Crime Stoppers applauds these girls’ quick-thinking and urges parents to ensure that their own children know what to do in similar situations. Here are some safety tips:

  1. Empower your community through the Neighborhood Watch. Keep an eye out for the safety of your neighbors and their children. Especially look out for suspicious people on your streets (3).
  2. Although it is important to teach your children not to trust strangers—especially unknown people in cars—remember that most abductions and abuse comes from relatives and acquaintances.
  3. Children aren’t only in danger outside. Many child predators hunt for victims using social media and the internet. Monitor your children and teach them how to stay safe online.
  4. Identify times and activities where your children are most vulnerable and teach them about the dangers. For example, when they walk to school or wait for the bus. Click here for ideas: “Safety Tips While Walking.”
  5. Check out these links for how to teach children to recognize and avoid abduction and abuse: “Wal-Mart Kidnapping: How Can I Keep My Child Safe from Unkind Strangers?” and “Safety Tips for Children Grades K-5.”
  6. Make a note of Amber Alerts. Over 554 children in the U.S.have been saved by this program that empowers communities to work with law enforcement.

Over 2,185 children go missing each day (4). The best way to prevent these abductions is to educate yourself and your children.

Celebrate Valentine's Day by Ending Domestic Violence.

Tuesday, February 14th, 2012

People either love or hate Valentine’s Day. They can be uplifted or isolated by the explosion of red and pink decorations and gifts plastered with roses and cupids.

One way to recreate this holiday is to make it less about chocolates, jewelry, and admirers, and more about spreading love. Today, Crime Stoppers Atlanta hopes to raise awareness for the sinister side of relationships: domestic violence.

Domestic violence is defined as “the establishment of control or fear in a relationship through physical, sexual, emotional, and/or financial abuse” (1). Such abuse can happen to anyone–no matter his or her background–and does not have to include physical abuse.

Too many men and women are affected by domestic violence: over one hundred Georgians every year are killed in domestic violence-related incidents; 30% of all women in Georgia from the ages of 14 to 44 are assaulted; and the FBI reports that a woman is beaten every 9 seconds.

There are ways you can help:

  • You can donate your time and money to local shelters, hot lines, and legal advocacy groups. Your generosity can provide a second chance for a victim.
  • Be respectful and kind in all your relationships.
  • Never turn a blind eye to a friend or family member’s abuse. Check out this link for signs and steps to take.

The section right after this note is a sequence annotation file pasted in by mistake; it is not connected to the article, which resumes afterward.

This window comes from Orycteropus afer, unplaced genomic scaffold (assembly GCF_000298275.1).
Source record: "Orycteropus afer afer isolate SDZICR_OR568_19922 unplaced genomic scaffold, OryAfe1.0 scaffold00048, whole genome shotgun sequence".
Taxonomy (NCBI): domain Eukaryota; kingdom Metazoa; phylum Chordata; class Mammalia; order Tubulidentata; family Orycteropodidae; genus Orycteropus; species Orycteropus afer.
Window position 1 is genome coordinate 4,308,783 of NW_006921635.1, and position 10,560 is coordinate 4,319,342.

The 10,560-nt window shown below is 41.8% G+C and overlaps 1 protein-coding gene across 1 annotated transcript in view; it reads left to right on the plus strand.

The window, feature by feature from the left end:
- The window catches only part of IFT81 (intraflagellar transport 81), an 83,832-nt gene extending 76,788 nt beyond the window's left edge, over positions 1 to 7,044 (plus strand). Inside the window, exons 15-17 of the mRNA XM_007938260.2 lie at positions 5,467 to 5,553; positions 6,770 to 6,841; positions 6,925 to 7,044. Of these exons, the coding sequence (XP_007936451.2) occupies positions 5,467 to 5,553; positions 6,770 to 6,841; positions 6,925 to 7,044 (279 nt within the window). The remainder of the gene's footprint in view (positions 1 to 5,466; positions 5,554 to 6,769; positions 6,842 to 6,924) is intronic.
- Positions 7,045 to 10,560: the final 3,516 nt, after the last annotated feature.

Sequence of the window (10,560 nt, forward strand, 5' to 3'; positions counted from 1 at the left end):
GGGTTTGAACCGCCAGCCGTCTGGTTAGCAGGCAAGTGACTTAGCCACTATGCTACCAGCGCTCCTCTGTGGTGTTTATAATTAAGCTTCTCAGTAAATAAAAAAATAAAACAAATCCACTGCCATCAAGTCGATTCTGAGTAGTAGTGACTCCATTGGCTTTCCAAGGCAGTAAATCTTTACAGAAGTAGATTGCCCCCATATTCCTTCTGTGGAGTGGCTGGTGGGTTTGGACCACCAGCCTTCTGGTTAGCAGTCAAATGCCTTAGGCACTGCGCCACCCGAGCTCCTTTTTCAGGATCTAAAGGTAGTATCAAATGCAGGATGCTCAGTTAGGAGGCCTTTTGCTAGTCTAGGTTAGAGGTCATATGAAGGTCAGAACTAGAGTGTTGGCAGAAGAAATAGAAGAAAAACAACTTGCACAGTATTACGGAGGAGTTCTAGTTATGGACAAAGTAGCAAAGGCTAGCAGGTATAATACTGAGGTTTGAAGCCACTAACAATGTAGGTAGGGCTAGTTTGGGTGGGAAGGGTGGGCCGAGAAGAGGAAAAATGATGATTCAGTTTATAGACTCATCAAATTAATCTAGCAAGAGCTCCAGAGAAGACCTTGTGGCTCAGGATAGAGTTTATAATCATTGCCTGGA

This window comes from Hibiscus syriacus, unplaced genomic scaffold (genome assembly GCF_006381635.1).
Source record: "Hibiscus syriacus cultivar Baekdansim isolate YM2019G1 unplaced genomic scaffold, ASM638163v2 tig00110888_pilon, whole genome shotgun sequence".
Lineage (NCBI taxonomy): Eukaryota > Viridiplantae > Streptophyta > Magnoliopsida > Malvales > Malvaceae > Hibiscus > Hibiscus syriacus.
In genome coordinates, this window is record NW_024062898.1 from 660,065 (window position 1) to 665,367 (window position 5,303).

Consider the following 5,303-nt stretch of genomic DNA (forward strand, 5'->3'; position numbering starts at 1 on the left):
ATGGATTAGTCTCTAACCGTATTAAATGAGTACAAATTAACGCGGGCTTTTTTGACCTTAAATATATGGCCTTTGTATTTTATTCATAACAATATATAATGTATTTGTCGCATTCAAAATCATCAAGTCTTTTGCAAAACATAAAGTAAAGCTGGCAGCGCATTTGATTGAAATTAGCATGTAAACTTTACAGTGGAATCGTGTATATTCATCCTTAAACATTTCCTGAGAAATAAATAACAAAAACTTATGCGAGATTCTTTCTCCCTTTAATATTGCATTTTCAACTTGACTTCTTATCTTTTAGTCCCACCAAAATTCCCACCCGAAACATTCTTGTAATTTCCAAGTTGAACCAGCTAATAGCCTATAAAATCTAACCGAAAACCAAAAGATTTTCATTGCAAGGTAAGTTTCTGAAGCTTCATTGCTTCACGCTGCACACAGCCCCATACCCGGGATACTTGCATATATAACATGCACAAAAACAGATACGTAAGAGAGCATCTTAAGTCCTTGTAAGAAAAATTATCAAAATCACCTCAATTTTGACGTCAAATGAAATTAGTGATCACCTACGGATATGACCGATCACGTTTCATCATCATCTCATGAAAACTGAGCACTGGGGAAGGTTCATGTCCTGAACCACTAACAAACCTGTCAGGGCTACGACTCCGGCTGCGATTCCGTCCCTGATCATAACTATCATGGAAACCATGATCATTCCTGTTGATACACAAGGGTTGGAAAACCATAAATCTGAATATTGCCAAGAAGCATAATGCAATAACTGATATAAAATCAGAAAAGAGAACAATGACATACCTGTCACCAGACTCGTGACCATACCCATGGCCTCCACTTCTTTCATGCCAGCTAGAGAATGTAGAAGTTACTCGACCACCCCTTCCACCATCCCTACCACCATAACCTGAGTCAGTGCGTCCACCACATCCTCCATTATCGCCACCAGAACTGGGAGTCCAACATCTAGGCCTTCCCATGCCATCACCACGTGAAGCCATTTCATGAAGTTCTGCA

Spend this Valentine’s Day thankful for those you love, as well as mindful that healthy relationships don’t hurt.


Hate Crimes on the Rise

Tuesday, February 7th, 2012

The viral video of an Atlanta gang beating a teenager they accused of being gay has instigated a public outcry (1). This incident is a disturbing reminder that prejudice and discrimination remain major—and often violent—issues for communities.

Hate crimes are crimes—especially violence, vandalism, and arson—that are motivated by bias. There are separate hate crime laws that reassign these violations to federal jurisdiction and ensure harsher penalties (2).

Hate crimes reverberate throughout communities. They isolate people and increase antagonism and friction between groups.

Such infractions have been rising. The FBI’s annual Hate Crime Statistics break down the 6,624 incidents according to motivation: 47% based on race, 20% based on religion, and 19% based on sexual orientation (4). It is important to note that many hate crimes remain unreported.

Refer to these tips from the National Crime Prevention Council on how to help put a stop to hate crimes.

GA's 13th Annual "Stop Violence against Women" Day

Thursday, February 2nd, 2012

Today (February 2nd), the Georgia Coalition Against Domestic Violence (GCADV) hosted a discussion and rally at the state capitol. GCADV urged the state to work actively against domestic abuse and to continue funding essential services for victims (1).

Domestic violence is an important issue: Georgia has the 6th highest rate of men killing women (2) and the 15th for domestic violence in the nation (3).

Violence against women is not only a problem for women. Domestic violence hurts entire families and communities. suggests these ways you can help:

  • Call the police if you see or hear evidence of domestic violence.
  • Support a friend or family member who may be in an abusive relationship. Learn more about how to help.
  • Volunteer at a local domestic violence shelter or other organization that helps survivors or works to prevent violence.
  • Raise children to respect others. Teach children to treat others as they would like to be treated.
  • Lead by example. Work to create a culture that rejects violence as a way to deal with problems. Speak up against messages that say violence or mistreating women is okay.